Now researchers from the University of Wisconsin-Madison have come up with a new solution to alleviate the environmental burden of discarded electronics. They have demonstrated the feasibility of making microwave biodegradable thin-film transistors from a transparent, flexible biodegradable substrate made from inexpensive wood, called cellulose nanofibrillated fiber (CNF). This work opens the door for green, low-cost, portable electronic devices in future.

A June 30, 2015 American Institute of Physics news release by Zhengzheng Zhang, which originated the news item, describes the research in more detail,

“We found that cellulose nanofibrillated fiber based transistors exhibit superior performance as that of conventional silicon-based transistors,” said Zhenqiang Ma, the team leader and a professor of electrical and computer engineering at the UW-Madison. “And the bio-based transistors are so safe that you can put them in the forest, and fungus will quickly degrade them. They become as safe as fertilizer.”

Nowadays, the majority of portable electronics are built on non-renewable, non-biodegradable materials such as silicon wafers, which are highly purified, expensive and rigid substrates, but cellulose nanofibrillated fiber films have the potential to replace silicon wafers as electronic substrates in environmental friendly, low-cost, portable gadgets or devices of the future.

Cellulose nanofibrillated fiber is a sustainable, strong, transparent nanomaterial made from wood. Compared to other polymers like plastics, the wood nanomaterial is biocompatible and has relatively low thermal expansion coefficient, which means the material won’t change shape as the temperature changes. All these superior properties make cellulose nanofibril an outstanding candidate for making portable green electronics.

To create high-performance devices, Ma’s team employed silicon nanomembranes as the active material in the transistor — pieces of ultra-thin films (thinner than a human hair) peeled from the bulk crystal and then transferred and glued onto the cellulose nanofibrill substrate to create a flexible, biodegradable and transparent silicon transistor.To create high-performance devices, Ma’s team employed silicon nanomembranes as the active material in the transistor — pieces of ultra-thin films (thinner than a human hair) peeled from the bulk crystal and then transferred and glued onto the cellulose nanofibrill substrate to create a flexible, biodegradable and transparent silicon transistor.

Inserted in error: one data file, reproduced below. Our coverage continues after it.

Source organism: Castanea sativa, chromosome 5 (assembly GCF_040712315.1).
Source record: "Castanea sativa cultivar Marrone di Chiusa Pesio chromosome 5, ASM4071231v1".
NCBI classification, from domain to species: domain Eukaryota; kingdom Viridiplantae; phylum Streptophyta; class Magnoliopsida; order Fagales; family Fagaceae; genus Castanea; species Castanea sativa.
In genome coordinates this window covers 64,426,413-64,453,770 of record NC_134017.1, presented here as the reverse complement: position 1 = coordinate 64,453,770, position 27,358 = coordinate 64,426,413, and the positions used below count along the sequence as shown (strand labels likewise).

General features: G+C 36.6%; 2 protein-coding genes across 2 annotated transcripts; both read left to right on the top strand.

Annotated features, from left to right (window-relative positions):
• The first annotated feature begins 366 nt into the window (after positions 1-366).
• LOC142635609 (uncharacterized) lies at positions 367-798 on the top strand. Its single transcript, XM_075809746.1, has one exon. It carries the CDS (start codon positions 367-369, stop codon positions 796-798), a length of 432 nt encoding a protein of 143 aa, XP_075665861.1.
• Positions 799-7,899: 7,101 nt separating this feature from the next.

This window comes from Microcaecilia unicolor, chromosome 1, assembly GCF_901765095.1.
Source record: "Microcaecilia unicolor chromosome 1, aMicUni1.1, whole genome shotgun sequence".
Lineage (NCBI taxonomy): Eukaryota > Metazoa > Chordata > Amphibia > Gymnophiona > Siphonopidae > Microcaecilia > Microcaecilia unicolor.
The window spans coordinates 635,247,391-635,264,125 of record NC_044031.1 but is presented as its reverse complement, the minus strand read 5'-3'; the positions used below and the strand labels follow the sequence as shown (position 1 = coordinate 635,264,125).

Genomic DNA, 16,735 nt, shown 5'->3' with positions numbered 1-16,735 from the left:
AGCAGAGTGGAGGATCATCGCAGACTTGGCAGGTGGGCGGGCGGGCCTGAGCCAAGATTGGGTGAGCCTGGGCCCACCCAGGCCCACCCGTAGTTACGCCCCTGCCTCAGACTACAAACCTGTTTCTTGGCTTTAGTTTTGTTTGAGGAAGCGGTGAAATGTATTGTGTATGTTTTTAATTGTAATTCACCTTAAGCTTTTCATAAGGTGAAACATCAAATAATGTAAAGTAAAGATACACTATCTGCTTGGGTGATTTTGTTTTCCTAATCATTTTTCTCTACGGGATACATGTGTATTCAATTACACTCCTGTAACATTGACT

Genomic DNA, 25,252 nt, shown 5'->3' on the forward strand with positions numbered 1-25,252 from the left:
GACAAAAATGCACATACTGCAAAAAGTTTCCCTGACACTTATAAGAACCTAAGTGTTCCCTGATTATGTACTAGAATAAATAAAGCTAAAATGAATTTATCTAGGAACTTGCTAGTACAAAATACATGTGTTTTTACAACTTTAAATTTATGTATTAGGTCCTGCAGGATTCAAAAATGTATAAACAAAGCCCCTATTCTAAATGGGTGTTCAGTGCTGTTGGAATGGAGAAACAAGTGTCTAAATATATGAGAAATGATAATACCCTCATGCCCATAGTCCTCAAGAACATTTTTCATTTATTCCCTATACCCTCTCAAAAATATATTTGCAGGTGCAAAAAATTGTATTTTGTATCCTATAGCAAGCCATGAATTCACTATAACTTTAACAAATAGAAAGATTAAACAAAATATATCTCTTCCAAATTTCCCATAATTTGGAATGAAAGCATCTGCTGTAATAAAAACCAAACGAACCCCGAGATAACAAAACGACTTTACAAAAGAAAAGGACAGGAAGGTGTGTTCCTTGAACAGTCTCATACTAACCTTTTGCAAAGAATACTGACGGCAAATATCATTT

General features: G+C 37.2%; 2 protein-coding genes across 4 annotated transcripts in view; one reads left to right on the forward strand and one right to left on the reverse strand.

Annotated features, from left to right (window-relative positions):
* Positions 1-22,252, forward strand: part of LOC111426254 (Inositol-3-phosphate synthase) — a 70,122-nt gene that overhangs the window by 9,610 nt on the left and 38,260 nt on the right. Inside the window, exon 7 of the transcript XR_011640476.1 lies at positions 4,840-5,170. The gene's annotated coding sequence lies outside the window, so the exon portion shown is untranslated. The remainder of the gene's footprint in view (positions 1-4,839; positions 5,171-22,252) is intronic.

But to make portable electronics, the biodegradable transistor needed to be able to operate at microwave frequencies, which is the working range of most wireless devices. The researchers thus conducted a series of experiments such as measuring the current-voltage characteristics to study the device’s functional performance, which finally showed the biodegradable transistor has superior microwave-frequency operation capabilities comparable to existing semiconductor transistors.

“Biodegradable electronics provide a new solution for environmental problems brought by consumers’ pursuit of quickly upgraded portable devices,” said Ma. “It can be anticipated that future electronic chips and portable devices will be much greener and cheaper than that of today.”

Next, Ma and colleagues plan to develop more complicated circuit system based on the biodegradable transistors.

Here’s a link to and a citation for the team’s latest paper,

Microwave flexible transistors on cellulose nanofibrillated fiber substrates by Jung-Hun Seo, Tzu-Hsuan Chang, Jaeseong Lee, Ronald Sabo, Weidong Zhou, Zhiyong Cai, Shaoqin Gong, and Zhenqiang Ma.  Applied Physics Letters, Volume 106, Issue 26 or  Appl. Phys. Lett. 106, 262101 (2015); http://dx.doi.org/10.1063/1.4921077

This is an open access paper.